Essential workers in Kingston not showing any symptoms of Covid-19 coronavirus can get screened for the virus in 30 minutes thanks to a new rapid testing regime in the borough.
Using Lateral Flow Devices (LFD) that can check for the presence of the Covid-19 virus in 30 minutes, Kingston Council (RBK) are hoping the widespread testing of Kingston’s key workers can help fight the spread of the virus in the borough.
Health officials point out that one in three people who contract coronavirus don’t get any symptoms, so testing people who are not showing any signs of having the virus offers a key way to help track the spread of virus in communities.
As such, key workers including teachers, key council staff like social care workers and workers in non-CQC (Care Quality Commission) registered supported living, care homes and domiciliary care, voluntary care workers and children’s home staff, along with other frontline staff, are all being offered regular tests by the council.
RBK said the above key workers were being sent invitations for twice weekly tests at two asymptomatic rapid test sites in the borough: Chessington Sports Centre and Kingston University.
Don’t accidentally spread it. Around 1 in 3 people with COVID-19 don’t have any symptoms, but can still pass it on.
Protect the NHS
— Kingston Council (@RBKingston) January 7, 2021
RBK’s Director of Public Health Iona Lidington explained the widespread, rapid testing plan in further detail:
“Testing people working in critical roles who are showing no symptoms of COVID-19 to check if they have the virus is key to breaking the chains of transmission and driving down rates of COVID-19 across our borough,” she said.
“Regular testing for these essential workers who have to leave home to fulfil their roles will help prevent them unknowingly passing on the virus and make sure they are not putting others at risk.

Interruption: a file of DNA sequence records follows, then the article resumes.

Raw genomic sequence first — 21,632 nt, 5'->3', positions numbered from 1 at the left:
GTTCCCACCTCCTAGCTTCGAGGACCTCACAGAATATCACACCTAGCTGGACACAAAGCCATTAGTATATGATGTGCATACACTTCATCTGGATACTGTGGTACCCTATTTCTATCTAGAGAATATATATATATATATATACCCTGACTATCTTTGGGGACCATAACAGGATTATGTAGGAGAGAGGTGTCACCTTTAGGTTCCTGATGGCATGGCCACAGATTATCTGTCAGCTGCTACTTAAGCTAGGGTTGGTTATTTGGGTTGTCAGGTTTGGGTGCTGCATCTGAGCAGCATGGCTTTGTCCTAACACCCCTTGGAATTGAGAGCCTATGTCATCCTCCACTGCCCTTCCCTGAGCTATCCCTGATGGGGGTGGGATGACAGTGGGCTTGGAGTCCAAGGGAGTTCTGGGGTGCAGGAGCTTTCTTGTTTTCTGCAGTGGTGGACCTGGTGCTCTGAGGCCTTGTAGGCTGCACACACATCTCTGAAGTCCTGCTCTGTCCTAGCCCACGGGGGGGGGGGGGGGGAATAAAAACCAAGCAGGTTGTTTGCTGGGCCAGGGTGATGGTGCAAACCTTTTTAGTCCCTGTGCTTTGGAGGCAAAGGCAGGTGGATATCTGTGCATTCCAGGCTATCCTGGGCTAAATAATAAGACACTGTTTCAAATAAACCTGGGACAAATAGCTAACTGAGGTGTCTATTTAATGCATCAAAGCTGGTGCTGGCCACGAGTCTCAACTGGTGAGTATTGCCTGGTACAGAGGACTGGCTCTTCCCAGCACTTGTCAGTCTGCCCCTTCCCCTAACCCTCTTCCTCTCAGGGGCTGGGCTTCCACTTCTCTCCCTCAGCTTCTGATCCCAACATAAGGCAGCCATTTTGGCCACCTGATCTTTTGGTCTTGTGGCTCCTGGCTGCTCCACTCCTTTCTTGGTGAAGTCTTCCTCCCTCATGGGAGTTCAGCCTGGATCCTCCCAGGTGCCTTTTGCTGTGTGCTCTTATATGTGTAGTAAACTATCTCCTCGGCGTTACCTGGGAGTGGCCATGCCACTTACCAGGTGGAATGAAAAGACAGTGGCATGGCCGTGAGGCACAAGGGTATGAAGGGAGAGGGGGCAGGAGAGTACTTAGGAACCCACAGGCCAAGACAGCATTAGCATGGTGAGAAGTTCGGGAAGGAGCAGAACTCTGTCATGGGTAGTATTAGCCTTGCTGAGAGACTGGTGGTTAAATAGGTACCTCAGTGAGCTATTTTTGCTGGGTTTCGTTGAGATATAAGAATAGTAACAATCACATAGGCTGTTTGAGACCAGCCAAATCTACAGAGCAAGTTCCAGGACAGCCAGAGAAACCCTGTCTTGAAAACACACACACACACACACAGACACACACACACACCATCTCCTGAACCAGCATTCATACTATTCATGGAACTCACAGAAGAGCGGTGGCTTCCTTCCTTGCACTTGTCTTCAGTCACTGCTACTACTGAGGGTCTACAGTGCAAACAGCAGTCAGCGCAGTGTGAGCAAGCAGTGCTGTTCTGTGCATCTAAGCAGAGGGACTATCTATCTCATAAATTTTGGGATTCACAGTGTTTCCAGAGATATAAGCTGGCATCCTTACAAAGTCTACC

“By ensuring these twice-weekly tests are readily available to all critical workers, we can keep our local services running safely, ensuring this is not at the expense of spreading the virus further,” Lidington added.
The rapid testing is designed to help break the chain of infection in the borough which, like the rest of London, is experiencing high rates of new cases of coronavirus.
New cases in Kingston up to January 6 remained high, with 1,286 new infections confirmed by Public Health England (PHE).
That nevertheless represented a slight drop in the rate of new infections from the previous seven days, down 98 or -7.1 per cent, the figures showed.
The borough’s ‘rolling rate’ of new coronavirus cases per 100,000 people stood at 724.5 over the period.
The rapid testing programme is running in Kingston alongside the existing programme for testing people with Covid-19 symptoms (symptomatic testing or PCR Testing), that is already available at four venues across the borough.